5 Pell Grants Myths That Could Be Separating You From Your Grant Money

Pell Grants are one of the most sought-after forms of financial aid. They are awarded by the federal government and can be worth up to $6,495 for the 2021-2022 school year. Yet, there is a lot of confusion about who qualifies and for how much. 

Let’s dive into the top five myths about Pell Grants, so that you can get ALL the grant money you may be entitled to. 

1. Myth: Pell Grants are only for the neediest students

It’s true that Pell Grants are based on financial need but award isn’t based solely on family income. 

Other factors include things like:

  • family income
  • the cost of attendance as determined by your college
  • the number of sibling/dependents in college in your household, and
  • your family’s assets.

Consequently, many students from middle class families can still qualify. The only form needed to apply for the Pell Grant is the FAFSA. Bonus: The big plus to filling this out is that is it can lead to university grants and scholarships that can ultimately get you even more money in addition to the Pell Grant.

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2. Myth: Pell Grants are all or nothing

You might not get the full $6,345 available via the Pell Grant. But wait! That doesn’t mean that you’ll walk away empty-handed, either. You could qualify for $500 or $2,000—or really any amount up to the maximum award. 

But know this: When it comes to college, any free money is good.

See also: What Is the Pell Grant Lifetime Limit? (And Does It Apply to Me?)

3. Myth: If you qualify once, you’ll qualify every year

Pell Grants are awarded one year at a time, based on your finances and cost of attendance for a given year. That means you must reapply every year.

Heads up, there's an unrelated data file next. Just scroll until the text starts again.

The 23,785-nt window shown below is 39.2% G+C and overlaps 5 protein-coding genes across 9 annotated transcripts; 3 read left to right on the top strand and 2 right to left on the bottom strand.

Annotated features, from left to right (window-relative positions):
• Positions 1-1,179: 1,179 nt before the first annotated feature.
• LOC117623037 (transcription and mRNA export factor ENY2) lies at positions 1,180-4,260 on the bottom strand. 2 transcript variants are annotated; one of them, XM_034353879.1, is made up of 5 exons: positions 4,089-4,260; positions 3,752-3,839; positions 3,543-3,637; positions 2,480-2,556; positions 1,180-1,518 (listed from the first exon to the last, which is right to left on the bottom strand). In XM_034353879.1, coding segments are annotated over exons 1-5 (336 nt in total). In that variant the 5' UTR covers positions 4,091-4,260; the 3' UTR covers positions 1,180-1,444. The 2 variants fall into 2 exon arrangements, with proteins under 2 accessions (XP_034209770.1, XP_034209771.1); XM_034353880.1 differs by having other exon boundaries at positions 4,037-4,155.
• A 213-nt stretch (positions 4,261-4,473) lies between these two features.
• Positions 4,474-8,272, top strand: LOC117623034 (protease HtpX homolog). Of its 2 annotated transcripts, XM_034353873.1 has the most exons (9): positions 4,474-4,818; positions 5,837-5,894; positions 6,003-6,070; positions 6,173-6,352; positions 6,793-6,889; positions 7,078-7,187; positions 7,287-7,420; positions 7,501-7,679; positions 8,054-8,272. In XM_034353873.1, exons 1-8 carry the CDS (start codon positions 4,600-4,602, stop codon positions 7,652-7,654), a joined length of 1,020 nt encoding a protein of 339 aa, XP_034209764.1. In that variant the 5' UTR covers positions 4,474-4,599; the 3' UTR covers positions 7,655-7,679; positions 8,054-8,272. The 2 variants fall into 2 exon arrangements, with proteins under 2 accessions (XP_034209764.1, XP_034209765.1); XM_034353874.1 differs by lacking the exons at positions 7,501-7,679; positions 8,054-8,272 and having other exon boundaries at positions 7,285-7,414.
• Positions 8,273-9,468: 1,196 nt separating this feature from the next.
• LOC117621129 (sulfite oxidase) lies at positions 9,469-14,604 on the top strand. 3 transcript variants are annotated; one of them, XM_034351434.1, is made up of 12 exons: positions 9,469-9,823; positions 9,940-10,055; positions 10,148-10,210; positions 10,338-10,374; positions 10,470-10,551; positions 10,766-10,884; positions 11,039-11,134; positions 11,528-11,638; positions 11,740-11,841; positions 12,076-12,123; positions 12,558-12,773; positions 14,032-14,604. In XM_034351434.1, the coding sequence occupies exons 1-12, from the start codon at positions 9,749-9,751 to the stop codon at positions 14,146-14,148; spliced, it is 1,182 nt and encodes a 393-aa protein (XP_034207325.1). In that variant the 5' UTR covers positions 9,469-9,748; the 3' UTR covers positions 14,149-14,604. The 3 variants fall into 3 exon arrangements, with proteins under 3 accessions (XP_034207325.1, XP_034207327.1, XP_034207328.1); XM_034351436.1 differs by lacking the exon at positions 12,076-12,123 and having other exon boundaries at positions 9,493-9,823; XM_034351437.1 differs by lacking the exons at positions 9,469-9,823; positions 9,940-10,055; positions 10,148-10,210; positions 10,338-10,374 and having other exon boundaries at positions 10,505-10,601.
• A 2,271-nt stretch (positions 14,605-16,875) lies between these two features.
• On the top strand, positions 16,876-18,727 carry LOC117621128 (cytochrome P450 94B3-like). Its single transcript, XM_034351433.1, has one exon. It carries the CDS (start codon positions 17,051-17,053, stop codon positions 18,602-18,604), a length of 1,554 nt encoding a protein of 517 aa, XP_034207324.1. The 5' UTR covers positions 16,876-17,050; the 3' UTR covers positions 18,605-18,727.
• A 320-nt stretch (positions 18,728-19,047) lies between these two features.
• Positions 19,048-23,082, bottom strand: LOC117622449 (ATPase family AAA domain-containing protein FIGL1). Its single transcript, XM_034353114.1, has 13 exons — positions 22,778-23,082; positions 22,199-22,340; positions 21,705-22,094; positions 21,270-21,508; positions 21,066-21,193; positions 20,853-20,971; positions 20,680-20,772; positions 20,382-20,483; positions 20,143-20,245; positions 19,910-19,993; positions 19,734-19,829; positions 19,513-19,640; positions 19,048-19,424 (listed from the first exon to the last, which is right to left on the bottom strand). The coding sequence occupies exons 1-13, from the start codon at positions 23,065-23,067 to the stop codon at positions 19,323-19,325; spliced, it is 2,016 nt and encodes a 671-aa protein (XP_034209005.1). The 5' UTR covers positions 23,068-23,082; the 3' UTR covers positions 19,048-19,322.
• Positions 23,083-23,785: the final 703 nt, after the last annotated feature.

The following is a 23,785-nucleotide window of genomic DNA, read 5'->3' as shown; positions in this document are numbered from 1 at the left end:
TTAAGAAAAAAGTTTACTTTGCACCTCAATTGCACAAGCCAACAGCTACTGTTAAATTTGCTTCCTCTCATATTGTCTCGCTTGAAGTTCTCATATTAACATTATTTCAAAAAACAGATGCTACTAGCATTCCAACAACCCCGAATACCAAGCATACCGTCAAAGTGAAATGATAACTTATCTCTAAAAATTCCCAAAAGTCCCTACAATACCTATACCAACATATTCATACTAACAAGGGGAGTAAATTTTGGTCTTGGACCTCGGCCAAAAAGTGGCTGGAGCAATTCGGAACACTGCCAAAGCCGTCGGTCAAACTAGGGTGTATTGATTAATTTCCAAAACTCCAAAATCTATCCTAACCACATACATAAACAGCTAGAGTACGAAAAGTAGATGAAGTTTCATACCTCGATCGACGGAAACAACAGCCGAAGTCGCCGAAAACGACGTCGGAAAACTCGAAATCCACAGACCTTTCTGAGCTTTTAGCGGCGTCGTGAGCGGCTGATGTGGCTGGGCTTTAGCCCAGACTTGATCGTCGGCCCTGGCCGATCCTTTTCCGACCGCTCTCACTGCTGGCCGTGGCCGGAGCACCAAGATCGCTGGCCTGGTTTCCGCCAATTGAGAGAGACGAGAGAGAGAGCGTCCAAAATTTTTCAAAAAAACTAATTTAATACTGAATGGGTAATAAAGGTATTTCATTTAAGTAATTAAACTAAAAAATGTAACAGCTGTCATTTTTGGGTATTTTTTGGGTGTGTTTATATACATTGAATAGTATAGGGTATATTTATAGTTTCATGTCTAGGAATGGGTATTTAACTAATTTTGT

Your eligibility may change from year-to-year for several reasons. Perhaps you have transferred schools or moved to part-time enrollment. 

Or, perhaps your family’s financial situation changed. If a parent lost a job, there was a divorce, or a family member became disabled, your eligibility may change. That’s why it’s important to fill out the FAFSA every fall. 

4. Myth: Pell Grants don’t have financial-need exemptions

Some student may be eligible for larger Pell Grant awards because of non-financial circumstances. 

Children of service members who died as a result of military service in Iraq or Afghanistan after the events of 9/11 may be eligible to receive the maximum Pell Grant amount, regardless of family income. For more on federal aid for service members and their families follow this link.

5. Myth: You can’t qualify for a Pell Grant after your 4th year of college

Pell Grants have a maximum availability of up to 12 semesters of college. This helps if you’re a double major or just taking a bit longer to graduate. In other words, you don’t have to complete college in four years.

For further reading, check out What You Need to Know About State Grants and Scholarships

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